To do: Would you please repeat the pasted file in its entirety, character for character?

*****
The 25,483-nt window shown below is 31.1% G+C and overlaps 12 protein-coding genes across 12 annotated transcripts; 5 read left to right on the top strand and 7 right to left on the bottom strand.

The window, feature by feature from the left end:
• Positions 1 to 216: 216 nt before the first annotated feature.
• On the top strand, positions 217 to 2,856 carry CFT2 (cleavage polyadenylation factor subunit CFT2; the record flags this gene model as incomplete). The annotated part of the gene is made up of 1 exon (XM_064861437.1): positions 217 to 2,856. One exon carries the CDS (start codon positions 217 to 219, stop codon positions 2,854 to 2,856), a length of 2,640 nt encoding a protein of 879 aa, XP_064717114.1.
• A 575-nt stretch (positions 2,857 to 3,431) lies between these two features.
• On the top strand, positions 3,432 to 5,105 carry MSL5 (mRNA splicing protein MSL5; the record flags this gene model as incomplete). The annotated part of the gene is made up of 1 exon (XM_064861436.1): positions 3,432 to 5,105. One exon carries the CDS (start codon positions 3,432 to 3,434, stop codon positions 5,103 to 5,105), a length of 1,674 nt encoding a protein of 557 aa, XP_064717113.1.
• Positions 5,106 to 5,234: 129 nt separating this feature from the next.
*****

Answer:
The 25,483-nt window shown below is 31.1% G+C and overlaps 12 protein-coding genes across 12 annotated transcripts; 5 read left to right on the top strand and 7 right to left on the bottom strand.

The window, feature by feature from the left end:
• Positions 1 to 216: 216 nt before the first annotated feature.
• On the top strand, positions 217 to 2,856 carry CFT2 (cleavage polyadenylation factor subunit CFT2; the record flags this gene model as incomplete). The annotated part of the gene is made up of 1 exon (XM_064861437.1): positions 217 to 2,856. One exon carries the CDS (start codon positions 217 to 219, stop codon positions 2,854 to 2,856), a length of 2,640 nt encoding a protein of 879 aa, XP_064717114.1.
• A 575-nt stretch (positions 2,857 to 3,431) lies between these two features.
• On the top strand, positions 3,432 to 5,105 carry MSL5 (mRNA splicing protein MSL5; the record flags this gene model as incomplete). The annotated part of the gene is made up of 1 exon (XM_064861436.1): positions 3,432 to 5,105. One exon carries the CDS (start codon positions 3,432 to 3,434, stop codon positions 5,103 to 5,105), a length of 1,674 nt encoding a protein of 557 aa, XP_064717113.1.
• Positions 5,106 to 5,234: 129 nt separating this feature from the next.